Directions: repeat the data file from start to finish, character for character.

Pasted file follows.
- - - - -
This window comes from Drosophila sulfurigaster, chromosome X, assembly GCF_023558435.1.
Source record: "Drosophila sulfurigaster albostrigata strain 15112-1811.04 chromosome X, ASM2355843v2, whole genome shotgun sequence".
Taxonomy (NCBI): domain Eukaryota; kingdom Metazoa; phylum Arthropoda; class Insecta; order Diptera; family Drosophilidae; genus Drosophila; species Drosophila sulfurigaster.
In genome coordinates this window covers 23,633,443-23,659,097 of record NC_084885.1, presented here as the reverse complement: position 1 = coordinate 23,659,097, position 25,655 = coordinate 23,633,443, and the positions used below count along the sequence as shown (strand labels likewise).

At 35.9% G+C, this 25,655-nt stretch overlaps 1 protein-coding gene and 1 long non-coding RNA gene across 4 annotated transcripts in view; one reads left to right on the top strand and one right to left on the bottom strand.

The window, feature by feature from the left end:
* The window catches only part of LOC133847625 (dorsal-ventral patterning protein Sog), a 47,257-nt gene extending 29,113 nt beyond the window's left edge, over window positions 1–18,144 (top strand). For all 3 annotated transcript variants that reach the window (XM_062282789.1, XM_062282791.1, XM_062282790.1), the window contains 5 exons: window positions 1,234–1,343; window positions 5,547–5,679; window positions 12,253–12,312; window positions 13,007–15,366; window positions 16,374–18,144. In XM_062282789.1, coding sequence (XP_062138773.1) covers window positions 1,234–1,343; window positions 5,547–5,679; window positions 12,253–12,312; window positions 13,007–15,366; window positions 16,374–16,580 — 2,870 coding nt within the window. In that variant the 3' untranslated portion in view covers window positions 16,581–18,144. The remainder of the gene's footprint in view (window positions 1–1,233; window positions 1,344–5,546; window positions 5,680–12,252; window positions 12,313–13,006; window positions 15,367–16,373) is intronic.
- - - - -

This window comes from Drosophila sulfurigaster, chromosome X, assembly GCF_023558435.1.
Source record: "Drosophila sulfurigaster albostrigata strain 15112-1811.04 chromosome X, ASM2355843v2, whole genome shotgun sequence".
Taxonomy (NCBI): domain Eukaryota; kingdom Metazoa; phylum Arthropoda; class Insecta; order Diptera; family Drosophilidae; genus Drosophila; species Drosophila sulfurigaster.
In genome coordinates this window covers 23,633,443-23,659,097 of record NC_084885.1, presented here as the reverse complement: position 1 = coordinate 23,659,097, position 25,655 = coordinate 23,633,443, and the positions used below count along the sequence as shown (strand labels likewise).

At 35.9% G+C, this 25,655-nt stretch overlaps 1 protein-coding gene and 1 long non-coding RNA gene across 4 annotated transcripts in view; one reads left to right on the top strand and one right to left on the bottom strand.

The window, feature by feature from the left end:
* The window catches only part of LOC133847625 (dorsal-ventral patterning protein Sog), a 47,257-nt gene extending 29,113 nt beyond the window's left edge, over window positions 1–18,144 (top strand). For all 3 annotated transcript variants that reach the window (XM_062282789.1, XM_062282791.1, XM_062282790.1), the window contains 5 exons: window positions 1,234–1,343; window positions 5,547–5,679; window positions 12,253–12,312; window positions 13,007–15,366; window positions 16,374–18,144. In XM_062282789.1, coding sequence (XP_062138773.1) covers window positions 1,234–1,343; window positions 5,547–5,679; window positions 12,253–12,312; window positions 13,007–15,366; window positions 16,374–16,580 — 2,870 coding nt within the window. In that variant the 3' untranslated portion in view covers window positions 16,581–18,144. The remainder of the gene's footprint in view (window positions 1–1,233; window positions 1,344–5,546; window positions 5,680–12,252; window positions 12,313–13,006; window positions 15,367–16,373) is intronic.